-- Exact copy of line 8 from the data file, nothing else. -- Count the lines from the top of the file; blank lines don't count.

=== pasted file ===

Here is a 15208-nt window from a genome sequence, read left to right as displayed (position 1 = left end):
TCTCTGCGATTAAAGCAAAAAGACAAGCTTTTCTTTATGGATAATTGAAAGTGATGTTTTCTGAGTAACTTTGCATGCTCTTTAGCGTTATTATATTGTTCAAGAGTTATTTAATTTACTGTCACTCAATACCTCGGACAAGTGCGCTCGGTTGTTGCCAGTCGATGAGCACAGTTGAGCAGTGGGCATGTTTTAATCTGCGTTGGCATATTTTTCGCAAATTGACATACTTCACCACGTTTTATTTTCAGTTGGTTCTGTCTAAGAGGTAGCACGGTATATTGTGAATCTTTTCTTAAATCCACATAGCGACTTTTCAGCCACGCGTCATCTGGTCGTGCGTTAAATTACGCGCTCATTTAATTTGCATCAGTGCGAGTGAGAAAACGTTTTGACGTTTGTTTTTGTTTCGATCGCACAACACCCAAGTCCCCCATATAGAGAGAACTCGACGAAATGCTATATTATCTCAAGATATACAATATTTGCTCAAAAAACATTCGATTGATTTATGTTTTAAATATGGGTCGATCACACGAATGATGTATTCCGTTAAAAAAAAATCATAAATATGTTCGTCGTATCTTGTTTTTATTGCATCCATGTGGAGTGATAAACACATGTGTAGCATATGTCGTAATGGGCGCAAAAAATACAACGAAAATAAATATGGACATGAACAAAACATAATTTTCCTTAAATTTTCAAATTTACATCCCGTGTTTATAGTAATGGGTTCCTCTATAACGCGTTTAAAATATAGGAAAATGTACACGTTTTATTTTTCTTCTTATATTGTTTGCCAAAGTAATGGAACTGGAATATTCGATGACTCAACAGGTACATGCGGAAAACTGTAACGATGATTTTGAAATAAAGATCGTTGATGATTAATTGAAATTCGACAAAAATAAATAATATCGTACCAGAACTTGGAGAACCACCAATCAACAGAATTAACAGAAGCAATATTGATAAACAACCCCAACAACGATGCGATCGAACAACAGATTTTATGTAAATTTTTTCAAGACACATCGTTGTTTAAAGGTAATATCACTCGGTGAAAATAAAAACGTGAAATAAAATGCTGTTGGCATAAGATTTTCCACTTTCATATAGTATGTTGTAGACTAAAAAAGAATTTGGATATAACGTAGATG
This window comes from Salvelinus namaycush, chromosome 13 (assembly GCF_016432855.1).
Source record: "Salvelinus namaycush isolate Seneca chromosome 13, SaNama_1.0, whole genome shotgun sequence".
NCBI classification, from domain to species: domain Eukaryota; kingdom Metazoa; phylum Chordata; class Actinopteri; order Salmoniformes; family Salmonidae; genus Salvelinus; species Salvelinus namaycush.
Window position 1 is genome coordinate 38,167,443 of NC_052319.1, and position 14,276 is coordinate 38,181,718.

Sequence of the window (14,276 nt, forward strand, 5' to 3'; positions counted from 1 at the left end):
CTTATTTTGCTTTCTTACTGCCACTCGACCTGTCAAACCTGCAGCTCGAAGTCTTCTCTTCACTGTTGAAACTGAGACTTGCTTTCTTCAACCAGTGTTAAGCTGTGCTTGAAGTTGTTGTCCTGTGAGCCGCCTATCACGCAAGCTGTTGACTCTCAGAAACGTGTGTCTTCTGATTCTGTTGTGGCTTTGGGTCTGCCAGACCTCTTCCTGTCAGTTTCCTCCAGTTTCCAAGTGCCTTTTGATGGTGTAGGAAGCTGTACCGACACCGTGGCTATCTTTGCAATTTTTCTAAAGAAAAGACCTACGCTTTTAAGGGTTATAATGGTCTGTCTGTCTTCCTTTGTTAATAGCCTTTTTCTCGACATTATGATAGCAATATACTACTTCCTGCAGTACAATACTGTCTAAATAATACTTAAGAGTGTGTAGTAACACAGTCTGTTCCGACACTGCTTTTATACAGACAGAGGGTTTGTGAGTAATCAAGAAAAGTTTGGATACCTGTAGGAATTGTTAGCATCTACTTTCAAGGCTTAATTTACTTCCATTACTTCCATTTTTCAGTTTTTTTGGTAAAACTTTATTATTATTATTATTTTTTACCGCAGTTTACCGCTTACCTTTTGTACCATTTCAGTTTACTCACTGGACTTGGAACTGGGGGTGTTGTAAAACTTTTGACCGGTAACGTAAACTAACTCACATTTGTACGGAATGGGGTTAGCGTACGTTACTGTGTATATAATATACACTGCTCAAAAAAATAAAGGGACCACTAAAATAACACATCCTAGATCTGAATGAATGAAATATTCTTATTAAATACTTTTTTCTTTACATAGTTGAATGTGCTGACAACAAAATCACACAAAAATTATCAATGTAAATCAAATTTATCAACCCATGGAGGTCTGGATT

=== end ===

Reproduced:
CTTATTTTGCTTTCTTACTGCCACTCGACCTGTCAAACCTGCAGCTCGAAGTCTTCTCTTCACTGTTGAAACTGAGACTTGCTTTCTTCAACCAGTGTTAAGCTGTGCTTGAAGTTGTTGTCCTGTGAGCCGCCTATCACGCAAGCTGTTGACTCTCAGAAACGTGTGTCTTCTGATTCTGTTGTGGCTTTGGGTCTGCCAGACCTCTTCCTGTCAGTTTCCTCCAGTTTCCAAGTGCCTTTTGATGGTGTAGGAAGCTGTACCGACACCGTGGCTATCTTTGCAATTTTTCTAAAGAAAAGACCTACGCTTTTAAGGGTTATAATGGTCTGTCTGTCTTCCTTTGTTAATAGCCTTTTTCTCGACATTATGATAGCAATATACTACTTCCTGCAGTACAATACTGTCTAAATAATACTTAAGAGTGTGTAGTAACACAGTCTGTTCCGACACTGCTTTTATACAGACAGAGGGTTTGTGAGTAATCAAGAAAAGTTTGGATACCTGTAGGAATTGTTAGCATCTACTTTCAAGGCTTAATTTACTTCCATTACTTCCATTTTTCAGTTTTTTTGGTAAAACTTTATTATTATTATTATTTTTTACCGCAGTTTACCGCTTACCTTTTGTACCATTTCAGTTTACTCACTGGACTTGGAACTGGGGGTGTTGTAAAACTTTTGACCGGTAACGTAAACTAACTCACATTTGTACGGAATGGGGTTAGCGTACGTTACTGTGTATATAATATACACTGCTCAAAAAAATAAAGGGACCACTAAAATAACACATCCTAGATCTGAATGAATGAAATATTCTTATTAAATACTTTTTTCTTTACATAGTTGAATGTGCTGACAACAAAATCACACAAAAATTATCAATGTAAATCAAATTTATCAACCCATGGAGGTCTGGATT